Tag Archives: cows

Looking at Me with Their Eyes

1 Jun

“They’re there again,” said Bunty, glancing uncomfortably through the window. “Looking at me with their eyes.”

The Aberdeen Anguses were put into the sheep field behind our cottage at the beginning of May, and since then they have all been cow-eyed over Bunty. Here they are just after they arrived.

The field is vast, stretching into the far distance, yet whenever Bunty steps outside the house, the cows are there to greet him. When he goes into the kitchen to make a cup of tea, they are gazing in through the window. When he sits in the garden, they hold a vigil. Just as cats are drawn to twine themselves round the throats of those who are allergic to them, these cows can’t stop staring at a man who feels weird about eye contact.

Even at night, they appear. Bunty’s brother came by, and it was dark by the time he left. The cows knew. They were waiting by the drive when Bunty went outside. As he said his goodbyes, they stood there and watched him. With their eyes.


The Thieving Fog

21 Jan

Today’s frost was so thick it looked like snow, and the fog crept in around the cottage, gradually obliterating the world. The fields, which in the summer had been home to the curious cattle at the top of my blog, now looked like this.

The cattle themselves had long disappeared, and I’ve avoided thinking too hard about where they went. But today was the sort of day that brings thoughts of death and endings closer to the surface. The road my feet took me along has claimed the lives of many wildlife, and our dear rabbit Harvey. A car blasted its horn at me as it shot out of the fog and back into it. I was on the verge, but the driver couldn’t tell.

Farm buildings loomed suddenly into view. The farmyard was empty and silent. There were no shadows beyond the enveloping shadow of the fog itself, and everything was frozen rigid. But as I passed the final barn, I heard a muffled thump. I paused.

There it was again: thump, thump… scrape.

And silence.

I wondered if the farmer might be working in there. But it didn’t sound like someone hard at work. It was too erratic. I knew I shouldn’t, but curiosity got the better of me, and I crept towards the barn door.

Thump. Scrape.


I peered over the barn door, and here is what I saw:

They are the cows from the summer fields. And this is where they went.


The Good Life

11 Jan

This morning I left our wee gatehouse and strolled along the lane towards the old manor. The sun was breaking between the trees lining the way, casting stripes of gold and shadow across the snow. I could see bird prints and cat prints and pine marten prints criss-crossing over the tyre marks. The air smelled of meltwater and damp wood. A fine start, I thought, to my New Year endeavour to become fit and healthy by going for walks.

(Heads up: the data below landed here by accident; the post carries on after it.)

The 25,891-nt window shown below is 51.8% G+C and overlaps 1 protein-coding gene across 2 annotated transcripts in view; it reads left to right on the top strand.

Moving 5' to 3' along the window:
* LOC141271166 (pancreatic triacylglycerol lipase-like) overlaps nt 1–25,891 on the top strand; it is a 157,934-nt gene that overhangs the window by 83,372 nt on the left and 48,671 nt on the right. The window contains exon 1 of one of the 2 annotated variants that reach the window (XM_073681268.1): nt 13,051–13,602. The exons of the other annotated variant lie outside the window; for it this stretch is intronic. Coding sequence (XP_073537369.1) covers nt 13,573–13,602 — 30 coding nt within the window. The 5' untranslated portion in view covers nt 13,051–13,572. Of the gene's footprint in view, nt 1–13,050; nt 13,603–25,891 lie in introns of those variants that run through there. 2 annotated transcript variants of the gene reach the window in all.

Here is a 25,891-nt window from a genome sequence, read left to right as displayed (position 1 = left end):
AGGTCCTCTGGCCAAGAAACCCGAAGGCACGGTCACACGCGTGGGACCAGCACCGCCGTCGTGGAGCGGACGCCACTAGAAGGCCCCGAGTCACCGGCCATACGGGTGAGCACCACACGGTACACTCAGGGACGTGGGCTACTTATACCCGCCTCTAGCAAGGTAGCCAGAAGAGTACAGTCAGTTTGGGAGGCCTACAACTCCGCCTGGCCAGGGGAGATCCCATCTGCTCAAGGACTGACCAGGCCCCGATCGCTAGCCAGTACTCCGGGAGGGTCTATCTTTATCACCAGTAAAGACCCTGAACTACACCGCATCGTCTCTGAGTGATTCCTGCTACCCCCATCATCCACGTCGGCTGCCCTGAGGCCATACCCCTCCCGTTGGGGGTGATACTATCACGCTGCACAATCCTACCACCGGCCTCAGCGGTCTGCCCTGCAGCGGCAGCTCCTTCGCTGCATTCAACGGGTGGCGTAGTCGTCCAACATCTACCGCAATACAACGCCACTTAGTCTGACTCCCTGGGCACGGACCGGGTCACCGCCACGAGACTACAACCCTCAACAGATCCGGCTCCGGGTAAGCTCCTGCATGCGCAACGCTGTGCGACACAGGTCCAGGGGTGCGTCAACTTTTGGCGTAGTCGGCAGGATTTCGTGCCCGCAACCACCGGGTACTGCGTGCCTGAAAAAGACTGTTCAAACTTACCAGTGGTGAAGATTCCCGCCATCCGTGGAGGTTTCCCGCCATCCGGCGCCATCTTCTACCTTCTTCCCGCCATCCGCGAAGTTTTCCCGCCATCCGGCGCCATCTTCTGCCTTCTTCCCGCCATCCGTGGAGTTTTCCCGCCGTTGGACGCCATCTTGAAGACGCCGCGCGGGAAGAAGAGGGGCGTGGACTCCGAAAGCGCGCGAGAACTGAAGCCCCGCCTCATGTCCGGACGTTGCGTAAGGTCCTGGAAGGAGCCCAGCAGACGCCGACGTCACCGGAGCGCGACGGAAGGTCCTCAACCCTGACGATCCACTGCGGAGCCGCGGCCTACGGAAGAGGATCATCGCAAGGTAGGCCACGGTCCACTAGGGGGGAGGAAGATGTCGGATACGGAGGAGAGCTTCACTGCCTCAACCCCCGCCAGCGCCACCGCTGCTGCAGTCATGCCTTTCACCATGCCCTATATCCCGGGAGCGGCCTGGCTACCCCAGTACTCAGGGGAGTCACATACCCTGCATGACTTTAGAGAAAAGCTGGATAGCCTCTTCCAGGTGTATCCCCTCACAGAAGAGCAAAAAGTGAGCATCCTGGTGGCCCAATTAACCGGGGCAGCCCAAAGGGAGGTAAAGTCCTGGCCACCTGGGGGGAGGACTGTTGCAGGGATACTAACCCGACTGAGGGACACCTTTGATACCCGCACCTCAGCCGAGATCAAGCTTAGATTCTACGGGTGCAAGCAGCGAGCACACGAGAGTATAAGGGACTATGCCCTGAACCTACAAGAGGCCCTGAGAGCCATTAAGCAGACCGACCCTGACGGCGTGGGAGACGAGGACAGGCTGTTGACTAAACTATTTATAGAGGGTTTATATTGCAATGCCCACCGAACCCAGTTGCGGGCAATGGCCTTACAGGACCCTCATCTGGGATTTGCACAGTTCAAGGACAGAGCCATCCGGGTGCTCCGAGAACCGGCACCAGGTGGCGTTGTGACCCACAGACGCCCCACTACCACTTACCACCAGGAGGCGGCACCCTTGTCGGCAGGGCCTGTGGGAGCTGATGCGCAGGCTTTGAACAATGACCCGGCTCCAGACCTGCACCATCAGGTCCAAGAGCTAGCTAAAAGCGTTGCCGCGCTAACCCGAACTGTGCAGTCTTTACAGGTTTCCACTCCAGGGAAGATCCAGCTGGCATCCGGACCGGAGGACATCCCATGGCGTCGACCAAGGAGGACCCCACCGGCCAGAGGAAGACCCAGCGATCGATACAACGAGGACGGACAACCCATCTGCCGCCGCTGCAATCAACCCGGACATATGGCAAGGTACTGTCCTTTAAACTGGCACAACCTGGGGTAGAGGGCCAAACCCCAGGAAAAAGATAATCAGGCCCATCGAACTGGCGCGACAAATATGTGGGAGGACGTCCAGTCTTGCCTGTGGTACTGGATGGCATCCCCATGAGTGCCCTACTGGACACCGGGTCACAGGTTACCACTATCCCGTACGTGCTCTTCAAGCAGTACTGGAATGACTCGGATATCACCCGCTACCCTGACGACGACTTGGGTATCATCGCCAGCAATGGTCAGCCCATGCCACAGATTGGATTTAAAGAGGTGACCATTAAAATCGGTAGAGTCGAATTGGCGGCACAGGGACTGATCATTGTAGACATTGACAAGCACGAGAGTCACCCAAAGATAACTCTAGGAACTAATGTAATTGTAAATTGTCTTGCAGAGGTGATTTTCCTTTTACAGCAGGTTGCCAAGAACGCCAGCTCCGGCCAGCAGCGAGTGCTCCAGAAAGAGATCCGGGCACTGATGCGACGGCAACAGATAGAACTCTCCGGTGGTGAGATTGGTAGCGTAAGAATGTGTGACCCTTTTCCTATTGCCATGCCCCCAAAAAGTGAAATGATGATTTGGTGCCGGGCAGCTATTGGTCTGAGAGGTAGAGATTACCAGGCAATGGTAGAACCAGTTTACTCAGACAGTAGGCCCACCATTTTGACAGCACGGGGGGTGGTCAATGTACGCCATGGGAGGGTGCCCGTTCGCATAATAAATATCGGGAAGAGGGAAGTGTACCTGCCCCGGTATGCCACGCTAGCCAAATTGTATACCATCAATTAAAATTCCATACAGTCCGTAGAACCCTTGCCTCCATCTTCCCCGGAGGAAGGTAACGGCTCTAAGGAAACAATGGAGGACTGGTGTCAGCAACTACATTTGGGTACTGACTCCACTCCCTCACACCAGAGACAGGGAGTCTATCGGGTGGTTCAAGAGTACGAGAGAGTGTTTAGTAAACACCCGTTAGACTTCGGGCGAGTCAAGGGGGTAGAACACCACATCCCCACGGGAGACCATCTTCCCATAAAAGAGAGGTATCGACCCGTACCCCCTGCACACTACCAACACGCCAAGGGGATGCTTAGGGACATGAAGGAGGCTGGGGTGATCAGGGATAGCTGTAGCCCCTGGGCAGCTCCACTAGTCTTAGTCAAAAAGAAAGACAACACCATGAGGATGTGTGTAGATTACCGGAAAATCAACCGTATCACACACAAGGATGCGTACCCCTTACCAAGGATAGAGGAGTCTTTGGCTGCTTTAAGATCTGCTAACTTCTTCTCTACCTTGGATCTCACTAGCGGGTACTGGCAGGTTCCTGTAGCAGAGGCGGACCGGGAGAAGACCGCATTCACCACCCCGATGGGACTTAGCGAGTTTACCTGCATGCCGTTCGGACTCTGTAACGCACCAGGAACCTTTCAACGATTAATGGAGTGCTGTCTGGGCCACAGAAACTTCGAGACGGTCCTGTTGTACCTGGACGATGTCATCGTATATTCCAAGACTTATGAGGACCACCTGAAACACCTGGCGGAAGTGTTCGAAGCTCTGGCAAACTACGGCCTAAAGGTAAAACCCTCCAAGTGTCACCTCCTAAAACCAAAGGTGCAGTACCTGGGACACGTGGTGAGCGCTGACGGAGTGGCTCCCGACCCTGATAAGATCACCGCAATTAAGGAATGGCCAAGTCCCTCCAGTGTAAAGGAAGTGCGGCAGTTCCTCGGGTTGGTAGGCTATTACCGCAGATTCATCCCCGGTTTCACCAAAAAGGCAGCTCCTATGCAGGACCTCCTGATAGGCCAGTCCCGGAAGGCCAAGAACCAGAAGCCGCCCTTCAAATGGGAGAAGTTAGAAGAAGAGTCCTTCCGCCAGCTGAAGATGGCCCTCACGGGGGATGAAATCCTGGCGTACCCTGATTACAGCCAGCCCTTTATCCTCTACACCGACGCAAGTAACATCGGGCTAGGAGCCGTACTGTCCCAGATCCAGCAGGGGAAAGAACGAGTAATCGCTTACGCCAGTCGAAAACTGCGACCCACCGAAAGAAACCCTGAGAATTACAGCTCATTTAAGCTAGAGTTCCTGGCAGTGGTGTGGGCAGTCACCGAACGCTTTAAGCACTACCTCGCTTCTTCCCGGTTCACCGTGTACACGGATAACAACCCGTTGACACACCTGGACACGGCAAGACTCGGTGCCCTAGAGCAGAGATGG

The old manor is home to three generations of an eccentric family intent on living the Good Life. That is to say, they dream of becoming self-sufficient, of producing their own food through farming and hunting. Their grounds are beautiful and a haven for wildlife, and what the family lacks in knowledge, they make up for in enthusiasm. When I first moved here, I saw two highland cattle – all horns and hair –  grazing on their lawn. But the cow failed to calf, and was given away to join a herd some miles away. The bull remained on his own, growing grumpier and grumpier until he too was given away. The following year, a pair of Tamworth pigs appeared. These animals greeted all passers-by with an abundance of delight, squealing the place down and barrelling towards us so fast that they were unable to stop, and would skid uncontrollably through the mud until they hit the gate. Within the first week, they had churned their meadow into a mudbath. After a month, the pigs’ legs had disappeared in the mire, so their owner started placing wooden planks on top of it as walkways for the animals. More and more walkways appeared, crisscrossing the meadow between sty and gate and trough and hay, and were gradually subsumed into the mud. And so the pigs were got rid of. That was last year.

Here’s what I found this morning when I emerged from the trees.

And they’re brown! A lovely chocolate brown that I have never seen on turkeys before. The ones I grew up around were black and white.